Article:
Joe, one of the Mandela brothers, was there, but this time he had none of the bootleg wine his family made during Prohibition. Ray, Rollie, Art and few other boys from the Class of 1926 were there too.
The boys remember the Mandelas' wine. They say there was always a ready jug of it behind the piano at the Downey High School dances.
"The Italians around here made wine in those days," recalled Ray Bogue, who admits to drinking his share.
Ray said he was working for the telephone company back then and swears he knew where the bootleggers hid their moonshine stills.
"They had stills in the corn silos all around here," Ray said with a chuckle. "I would take one sip of that stuff and I couldn't even catch my breath."
With skin a little less smooth, their grips a little shakier, but their wits not dulled by time, the boys passed around a faded photograph of the cast of their high school play and shared a few laughs.
Last week 11 of 36 graduates in the Class of '26 and their families gathered at the Embassy Suites Hotel in Downey for their 60th class reunion.
Ten years ago Rollie Dockstader, now 78, started a tradition when he dusted off his high school annual, got out his stationery and stamps and started to track down his classmates. He brought about 21 of them together in 1976, but this year's smaller turnout hasn't dampered Rollie's enthusiasm for a reunion in 1996.
"A lot of the folks are getting pretty old and some won't be able to come, but I get a kick out doing it," said Rollie, a real estate agent in Whittier who got his license at 70. "Everyone has such a good time that now they want to have one every two years."
It has been 10 years since some of the grads have seen each other. But for the past 60 years through illnesses, births and deaths, the 36 grads have tried to keep in touch. This year five were too ill to attend and a few others are dead. For the rest, long distances could not keep them apart.
Ray and his wife drove 600 miles from Paradise, a small northern California town; Lena Horton Anderson came in from Hemet, and Harry Johnson came from Vacaville.
They came to share some memories and for a few hours to relive an era of flapper girls, bathtub gin and the Charleston.
"Lots of times when there were no dances and we had no place to go we would dance in the streets," said Rollie, while Art and Ray grinned and nodded. "We got pretty crazy sometimes."
Jo Dockstader, Rollie's wife and former leading lady in the high school play, will tell you that life in those predepression days wasn't always as pleasant as the memories.
"There were some awful hard times," she explained. "People in Downey were poor, but we still managed to have fun. Maybe we just didn't know we were poor."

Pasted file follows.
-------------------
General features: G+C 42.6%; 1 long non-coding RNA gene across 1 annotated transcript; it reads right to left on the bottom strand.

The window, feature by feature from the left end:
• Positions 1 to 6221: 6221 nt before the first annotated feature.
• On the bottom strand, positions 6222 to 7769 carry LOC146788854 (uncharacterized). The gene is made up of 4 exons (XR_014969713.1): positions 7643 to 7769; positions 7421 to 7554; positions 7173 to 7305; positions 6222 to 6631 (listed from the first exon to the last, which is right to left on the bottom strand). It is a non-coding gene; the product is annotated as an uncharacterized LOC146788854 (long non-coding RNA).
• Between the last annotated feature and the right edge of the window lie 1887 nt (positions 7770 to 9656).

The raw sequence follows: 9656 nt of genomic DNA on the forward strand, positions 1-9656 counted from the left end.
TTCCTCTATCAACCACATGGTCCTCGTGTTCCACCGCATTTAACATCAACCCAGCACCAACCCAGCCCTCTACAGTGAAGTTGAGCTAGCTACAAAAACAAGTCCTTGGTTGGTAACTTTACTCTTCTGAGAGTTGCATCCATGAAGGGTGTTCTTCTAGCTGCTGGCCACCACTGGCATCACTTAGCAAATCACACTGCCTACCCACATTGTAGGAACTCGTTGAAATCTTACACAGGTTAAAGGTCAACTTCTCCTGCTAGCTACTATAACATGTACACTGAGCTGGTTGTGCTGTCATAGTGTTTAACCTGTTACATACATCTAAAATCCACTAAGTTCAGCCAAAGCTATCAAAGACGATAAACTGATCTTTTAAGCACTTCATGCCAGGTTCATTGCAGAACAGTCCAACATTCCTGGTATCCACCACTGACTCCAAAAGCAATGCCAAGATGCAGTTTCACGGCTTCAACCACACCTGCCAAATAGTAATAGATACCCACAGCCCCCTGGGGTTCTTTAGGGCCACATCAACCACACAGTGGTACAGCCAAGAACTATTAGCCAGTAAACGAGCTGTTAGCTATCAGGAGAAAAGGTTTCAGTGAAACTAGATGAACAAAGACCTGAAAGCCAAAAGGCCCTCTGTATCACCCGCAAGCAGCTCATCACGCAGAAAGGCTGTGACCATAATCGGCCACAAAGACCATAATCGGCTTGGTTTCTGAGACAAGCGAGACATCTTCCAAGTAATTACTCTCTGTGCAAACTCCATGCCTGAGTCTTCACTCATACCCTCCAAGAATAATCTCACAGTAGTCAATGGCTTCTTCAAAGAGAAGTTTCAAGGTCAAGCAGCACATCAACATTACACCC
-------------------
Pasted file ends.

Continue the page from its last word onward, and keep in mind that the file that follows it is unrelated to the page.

Back then when Downey was all orange groves, farms and dirt roads, and kids had to milk cows before school, entertainment came pretty cheap. A soda at the drugstore after a football game was a real treat. Just ask Virginia, Corrine and the other girls who hung out on the lawn in front of Downey High's gym.
"We would bundle up in sweaters and walk down to the drugstore," recalled Virginia Darby Warren, who said she remembers driving along Downey's dirt roads when she was 12.
"We could drive too. You didn't need a license back then. There were still hitching posts for the horses in front of the stores."
Ione Whistler, Jo's older sister, and a couple other girls gathered around the table to swap stories and challenge each others memories.
"I had one of the first French bobs in the school," boasted Corrine Edmondson as she primped her sprayed silver hair and smiled. "Those were the Roaring Twenties you know."
The others looked doubtful as they tried to recall who had the first bob, but they laughed anyway.
While the girls talked and giggled, Norma Weiss Wechtel wheeled her wheelchair over to a table strewn with photographs and yellowing high school annuals with tattered covers. In an envelope marked "Letters" an unopened envelope marked "Return to Sender-- No Forwarding Address" stuck out ominously between the pages. Near the table a dozen photographs taped to a poster board hung on the wall.
Norma, who lives in a nearby nursing home with her husband, strained up from her chair for a closer look at the smiling face of an 18-year-old girl in an aging photograph. She squinted through her glasses at the soft eyes peering out from under shorn bangs.
"Yes, that's me from a long time ago," she said with a trembling voice. "That dress was all black satin with a fur collar. It was the fashion back then."
Back at the table, the girls reminisced about a life without television, traffic and crime, where folks actually talked to their neighbors and helped each other in bad times.
"It was a small town and a small school," said Corrine. "That is why we are so close. We not only knew each other, but we actually cared about each other--and we still do."